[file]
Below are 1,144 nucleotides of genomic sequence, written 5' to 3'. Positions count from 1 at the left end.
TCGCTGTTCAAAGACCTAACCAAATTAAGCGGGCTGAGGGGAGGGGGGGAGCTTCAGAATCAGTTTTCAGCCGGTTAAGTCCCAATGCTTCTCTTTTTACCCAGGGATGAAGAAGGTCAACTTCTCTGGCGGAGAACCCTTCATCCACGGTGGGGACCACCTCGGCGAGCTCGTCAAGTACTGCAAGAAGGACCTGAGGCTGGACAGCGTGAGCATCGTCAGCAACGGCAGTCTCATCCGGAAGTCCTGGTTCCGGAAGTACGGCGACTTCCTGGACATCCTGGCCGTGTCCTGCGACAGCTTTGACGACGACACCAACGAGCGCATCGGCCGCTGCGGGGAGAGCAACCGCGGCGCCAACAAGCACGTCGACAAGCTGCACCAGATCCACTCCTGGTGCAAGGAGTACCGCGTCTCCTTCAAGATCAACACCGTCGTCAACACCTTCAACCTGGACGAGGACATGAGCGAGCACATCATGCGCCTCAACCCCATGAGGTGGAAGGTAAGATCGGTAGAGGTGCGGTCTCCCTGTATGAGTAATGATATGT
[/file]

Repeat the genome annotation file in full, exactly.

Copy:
Below are 1,144 nucleotides of genomic sequence, written 5' to 3'. Positions count from 1 at the left end.
TCGCTGTTCAAAGACCTAACCAAATTAAGCGGGCTGAGGGGAGGGGGGGAGCTTCAGAATCAGTTTTCAGCCGGTTAAGTCCCAATGCTTCTCTTTTTACCCAGGGATGAAGAAGGTCAACTTCTCTGGCGGAGAACCCTTCATCCACGGTGGGGACCACCTCGGCGAGCTCGTCAAGTACTGCAAGAAGGACCTGAGGCTGGACAGCGTGAGCATCGTCAGCAACGGCAGTCTCATCCGGAAGTCCTGGTTCCGGAAGTACGGCGACTTCCTGGACATCCTGGCCGTGTCCTGCGACAGCTTTGACGACGACACCAACGAGCGCATCGGCCGCTGCGGGGAGAGCAACCGCGGCGCCAACAAGCACGTCGACAAGCTGCACCAGATCCACTCCTGGTGCAAGGAGTACCGCGTCTCCTTCAAGATCAACACCGTCGTCAACACCTTCAACCTGGACGAGGACATGAGCGAGCACATCATGCGCCTCAACCCCATGAGGTGGAAGGTAAGATCGGTAGAGGTGCGGTCTCCCTGTATGAGTAATGATATGT